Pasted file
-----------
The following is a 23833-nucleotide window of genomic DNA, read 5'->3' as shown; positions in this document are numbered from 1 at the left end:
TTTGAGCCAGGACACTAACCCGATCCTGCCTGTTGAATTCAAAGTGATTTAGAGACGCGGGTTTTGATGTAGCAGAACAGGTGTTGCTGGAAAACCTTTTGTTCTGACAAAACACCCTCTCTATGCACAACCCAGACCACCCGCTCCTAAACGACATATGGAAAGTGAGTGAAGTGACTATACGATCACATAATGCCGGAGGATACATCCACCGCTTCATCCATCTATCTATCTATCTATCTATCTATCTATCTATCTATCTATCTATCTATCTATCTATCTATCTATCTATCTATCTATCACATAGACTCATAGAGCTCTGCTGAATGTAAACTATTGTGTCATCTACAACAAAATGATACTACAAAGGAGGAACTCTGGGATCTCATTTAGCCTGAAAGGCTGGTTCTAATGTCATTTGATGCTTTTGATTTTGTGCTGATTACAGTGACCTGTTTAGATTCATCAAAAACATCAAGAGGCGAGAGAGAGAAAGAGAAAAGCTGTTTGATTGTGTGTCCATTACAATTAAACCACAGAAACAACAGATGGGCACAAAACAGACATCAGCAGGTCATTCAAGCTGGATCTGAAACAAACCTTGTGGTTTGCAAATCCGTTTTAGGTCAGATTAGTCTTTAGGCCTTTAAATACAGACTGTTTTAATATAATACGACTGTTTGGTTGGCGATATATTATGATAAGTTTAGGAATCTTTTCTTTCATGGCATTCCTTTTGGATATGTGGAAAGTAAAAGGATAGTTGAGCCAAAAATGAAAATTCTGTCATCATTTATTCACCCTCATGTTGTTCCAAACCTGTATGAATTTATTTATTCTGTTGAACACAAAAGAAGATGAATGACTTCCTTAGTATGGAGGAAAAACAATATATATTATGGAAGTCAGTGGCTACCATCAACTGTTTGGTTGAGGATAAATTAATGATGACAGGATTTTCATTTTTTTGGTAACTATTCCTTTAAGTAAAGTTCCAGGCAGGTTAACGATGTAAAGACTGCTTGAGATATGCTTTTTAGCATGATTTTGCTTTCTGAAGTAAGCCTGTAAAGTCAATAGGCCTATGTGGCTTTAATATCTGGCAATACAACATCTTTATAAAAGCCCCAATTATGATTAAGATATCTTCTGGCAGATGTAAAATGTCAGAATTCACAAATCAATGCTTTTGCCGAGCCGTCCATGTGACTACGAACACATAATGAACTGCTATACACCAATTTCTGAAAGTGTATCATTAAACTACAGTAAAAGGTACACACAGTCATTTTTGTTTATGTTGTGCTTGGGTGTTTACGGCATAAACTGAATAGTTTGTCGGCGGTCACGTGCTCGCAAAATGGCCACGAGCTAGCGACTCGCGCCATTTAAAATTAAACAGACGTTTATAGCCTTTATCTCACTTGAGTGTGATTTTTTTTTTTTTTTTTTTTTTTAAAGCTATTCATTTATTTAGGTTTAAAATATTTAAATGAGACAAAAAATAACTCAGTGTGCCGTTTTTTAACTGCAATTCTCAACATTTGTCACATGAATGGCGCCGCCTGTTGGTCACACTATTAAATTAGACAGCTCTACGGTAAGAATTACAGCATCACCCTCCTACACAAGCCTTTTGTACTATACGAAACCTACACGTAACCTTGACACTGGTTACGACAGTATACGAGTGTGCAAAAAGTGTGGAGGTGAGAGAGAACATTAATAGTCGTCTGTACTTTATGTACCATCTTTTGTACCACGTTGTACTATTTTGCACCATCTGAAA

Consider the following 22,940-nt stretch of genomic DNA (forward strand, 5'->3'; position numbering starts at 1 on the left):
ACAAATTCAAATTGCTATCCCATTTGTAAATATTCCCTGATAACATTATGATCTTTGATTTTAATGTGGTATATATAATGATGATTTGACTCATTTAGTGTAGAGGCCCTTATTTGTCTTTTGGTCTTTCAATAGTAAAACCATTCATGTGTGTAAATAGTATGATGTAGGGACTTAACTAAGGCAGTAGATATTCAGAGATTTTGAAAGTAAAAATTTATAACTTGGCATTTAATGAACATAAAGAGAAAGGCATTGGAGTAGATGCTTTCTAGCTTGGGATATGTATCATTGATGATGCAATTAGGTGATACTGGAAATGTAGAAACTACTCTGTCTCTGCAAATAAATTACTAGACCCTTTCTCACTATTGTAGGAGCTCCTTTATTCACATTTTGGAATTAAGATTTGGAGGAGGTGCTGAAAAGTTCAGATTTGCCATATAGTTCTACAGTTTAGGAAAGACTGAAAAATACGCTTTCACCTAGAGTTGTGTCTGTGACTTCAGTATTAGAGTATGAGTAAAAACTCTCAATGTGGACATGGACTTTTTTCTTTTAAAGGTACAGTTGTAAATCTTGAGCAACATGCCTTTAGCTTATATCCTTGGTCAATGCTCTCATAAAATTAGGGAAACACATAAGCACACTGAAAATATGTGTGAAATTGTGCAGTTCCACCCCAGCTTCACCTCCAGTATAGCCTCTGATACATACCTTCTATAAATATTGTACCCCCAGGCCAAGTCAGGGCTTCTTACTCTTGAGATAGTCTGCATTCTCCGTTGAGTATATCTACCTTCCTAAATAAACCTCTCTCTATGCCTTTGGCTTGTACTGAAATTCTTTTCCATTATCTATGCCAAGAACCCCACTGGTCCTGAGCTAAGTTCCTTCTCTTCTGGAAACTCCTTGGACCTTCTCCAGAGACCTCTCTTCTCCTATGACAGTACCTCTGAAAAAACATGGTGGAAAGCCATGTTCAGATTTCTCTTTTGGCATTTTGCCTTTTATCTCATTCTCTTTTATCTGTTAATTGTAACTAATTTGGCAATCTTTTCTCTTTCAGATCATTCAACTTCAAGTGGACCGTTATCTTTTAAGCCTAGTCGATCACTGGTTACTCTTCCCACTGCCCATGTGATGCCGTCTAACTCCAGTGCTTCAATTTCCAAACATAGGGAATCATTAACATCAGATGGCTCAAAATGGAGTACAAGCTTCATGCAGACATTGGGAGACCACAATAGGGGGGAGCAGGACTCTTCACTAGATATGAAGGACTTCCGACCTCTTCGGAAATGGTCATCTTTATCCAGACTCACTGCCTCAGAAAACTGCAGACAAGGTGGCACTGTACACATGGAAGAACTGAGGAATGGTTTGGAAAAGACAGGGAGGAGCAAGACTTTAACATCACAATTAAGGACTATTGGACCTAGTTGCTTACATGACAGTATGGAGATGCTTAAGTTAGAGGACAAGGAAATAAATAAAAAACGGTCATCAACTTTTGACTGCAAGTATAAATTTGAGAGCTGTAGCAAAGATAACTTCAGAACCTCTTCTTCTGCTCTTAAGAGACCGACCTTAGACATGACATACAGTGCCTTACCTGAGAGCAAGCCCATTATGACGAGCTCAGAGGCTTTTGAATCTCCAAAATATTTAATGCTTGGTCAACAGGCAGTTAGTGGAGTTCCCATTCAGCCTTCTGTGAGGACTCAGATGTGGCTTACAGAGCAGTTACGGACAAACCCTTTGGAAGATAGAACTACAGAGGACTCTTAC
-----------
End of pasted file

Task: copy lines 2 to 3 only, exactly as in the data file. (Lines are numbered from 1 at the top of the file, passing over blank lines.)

TTTGAGCCAGGACACTAACCCGATCCTGCCTGTTGAATTCAAAGTGATTTAGAGACGCGGGTTTTGATGTAGCAGAACAGGTGTTGCTGGAAAACCTTTTGTTCTGACAAAACACCCTCTCTATGCACAACCCAGACCACCCGCTCCTAAACGACATATGGAAAGTGAGTGAAGTGACTATACGATCACATAATGCCGGAGGATACATCCACCGCTTCATCCATCTATCTATCTATCTATCTATCTATCTATCTATCTATCTATCTATCTATCTATCTATCTATCTATCTATCTATCTATCACATAGACTCATAGAGCTCTGCTGAATGTAAACTATTGTGTCATCTACAACAAAATGATACTACAAAGGAGGAACTCTGGGATCTCATTTAGCCTGAAAGGCTGGTTCTAATGTCATTTGATGCTTTTGATTTTGTGCTGATTACAGTGACCTGTTTAGATTCATCAAAAACATCAAGAGGCGAGAGAGAGAAAGAGAAAAGCTGTTTGATTGTGTGTCCATTACAATTAAACCACAGAAACAACAGATGGGCACAAAACAGACATCAGCAGGTCATTCAAGCTGGATCTGAAACAAACCTTGTGGTTTGCAAATCCGTTTTAGGTCAGATTAGTCTTTAGGCCTTTAAATACAGACTGTTTTAATATAATACGACTGTTTGGTTGGCGATATATTATGATAAGTTTAGGAATCTTTTCTTTCATGGCATTCCTTTTGGATATGTGGAAAGTAAAAGGATAGTTGAGCCAAAAATGAAAATTCTGTCATCATTTATTCACCCTCATGTTGTTCCAAACCTGTATGAATTTATTTATTCTGTTGAACACAAAAGAAGATGAATGACTTCCTTAGTATGGAGGAAAAACAATATATATTATGGAAGTCAGTGGCTACCATCAACTGTTTGGTTGAGGATAAATTAATGATGACAGGATTTTCATTTTTTTGGTAACTATTCCTTTAAGTAAAGTTCCAGGCAGGTTAACGATGTAAAGACTGCTTGAGATATGCTTTTTAGCATGATTTTGCTTTCTGAAGTAAGCCTGTAAAGTCAATAGGCCTATGTGGCTTTAATATCTGGCAATACAACATCTTTATAAAAGCCCCAATTATGATTAAGATATCTTCTGGCAGATGTAAAATGTCAGAATTCACAAATCAATGCTTTTGCCGAGCCGTCCATGTGACTACGAACACATAATGAACTGCTATACACCAATTTCTGAAAGTGTATCATTAAACTACAGTAAAAGGTACACACAGTCATTTTTGTTTATGTTGTGCTTGGGTGTTTACGGCATAAACTGAATAGTTTGTCGGCGGTCACGTGCTCGCAAAATGGCCACGAGCTAGCGACTCGCGCCATTTAAAATTAAACAGACGTTTATAGCCTTTATCTCACTTGAGTGTGATTTTTTTTTTTTTTTTTTTTTTTAAAGCTATTCATTTATTTAGGTTTAAAATATTTAAATGAGACAAAAAATAACTCAGTGTGCCGTTTTTTAACTGCAATTCTCAACATTTGTCACATGAATGGCGCCGCCTGTTGGTCACACTATTAAATTAGACAGCTCTACGGTAAGAATTACAGCATCACCCTCCTACACAAGCCTTTTGTACTATACGAAACCTACACGTAACCTTGACACTGGTTACGACAGTATACGAGTGTGCAAAAAGTGTGGAGGTGAGAGAGAACATTAATAGTCGTCTGTACTTTATGTACCATCTTTTGTACCACGTTGTACTATTTTGCACCATCTGAAA

Consider the following 22,940-nt stretch of genomic DNA (forward strand, 5'->3'; position numbering starts at 1 on the left):